Pressure gradient related to energy conversion in the aorta.
In this study, we analyzed a common form of experimental investigation of blood vessels, in which measurements are obtained with branches ligated. Utilizing representative pressure and flow pulses and the full expression for the equation of motion, we calculated the axial pressure gradient, in the time domain at a plane in the descending aorta. The time function representing the ratio between axial pressure gradient and axial flow for the resulting tapering geometry was subjected to Fourier analysis. The harmonics were utilized to obtain the real and imaginary components of the longitudinal impedance as if it were a linear system. In a linear system, the real and imaginary components represent the viscous and inertial properties of the fluid, respectively. For the system studied, however, the real part contained both viscous and substantial in-phase components arising from the inertial terms of the equation of motion. The real part, therefore, cannot be interpreted as indicative solely of dissipated energy. When measurements are obtained from an adulterated system, caution must be exercised if the interpretation is to be considered that of the real system. The analysis clarifies an anomalous issue concerning resistive features of the aorta.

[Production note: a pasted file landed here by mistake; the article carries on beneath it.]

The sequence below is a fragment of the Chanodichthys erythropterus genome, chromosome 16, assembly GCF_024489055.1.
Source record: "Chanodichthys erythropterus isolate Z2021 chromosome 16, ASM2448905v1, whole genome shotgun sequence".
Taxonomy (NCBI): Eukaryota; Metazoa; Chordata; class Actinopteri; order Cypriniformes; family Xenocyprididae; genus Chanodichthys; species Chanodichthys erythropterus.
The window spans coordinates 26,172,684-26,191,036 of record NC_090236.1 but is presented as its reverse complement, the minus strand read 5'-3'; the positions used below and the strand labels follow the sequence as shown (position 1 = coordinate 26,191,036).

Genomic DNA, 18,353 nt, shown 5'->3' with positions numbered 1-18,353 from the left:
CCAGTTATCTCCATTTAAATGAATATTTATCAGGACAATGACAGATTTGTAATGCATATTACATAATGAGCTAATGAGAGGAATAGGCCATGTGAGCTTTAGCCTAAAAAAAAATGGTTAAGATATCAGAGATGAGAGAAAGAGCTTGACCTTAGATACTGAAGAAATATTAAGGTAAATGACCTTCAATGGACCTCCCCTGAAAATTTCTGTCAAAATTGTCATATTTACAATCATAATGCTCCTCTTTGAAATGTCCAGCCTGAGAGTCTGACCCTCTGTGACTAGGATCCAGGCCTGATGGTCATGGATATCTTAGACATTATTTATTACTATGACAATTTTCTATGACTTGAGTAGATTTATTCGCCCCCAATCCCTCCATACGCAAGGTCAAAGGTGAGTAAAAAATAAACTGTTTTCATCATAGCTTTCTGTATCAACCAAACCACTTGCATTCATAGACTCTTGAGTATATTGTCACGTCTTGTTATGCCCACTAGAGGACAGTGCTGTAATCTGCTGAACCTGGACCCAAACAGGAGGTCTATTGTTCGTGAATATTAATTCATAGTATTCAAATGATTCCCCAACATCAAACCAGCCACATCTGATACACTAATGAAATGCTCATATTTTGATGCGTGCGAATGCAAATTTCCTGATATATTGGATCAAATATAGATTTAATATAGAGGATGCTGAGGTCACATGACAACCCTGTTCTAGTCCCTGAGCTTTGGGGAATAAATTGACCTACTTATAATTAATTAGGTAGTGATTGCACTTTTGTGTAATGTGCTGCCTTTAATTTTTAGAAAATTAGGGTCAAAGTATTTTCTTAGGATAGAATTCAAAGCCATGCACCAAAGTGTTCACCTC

- Copyright © 1983 by American Heart Association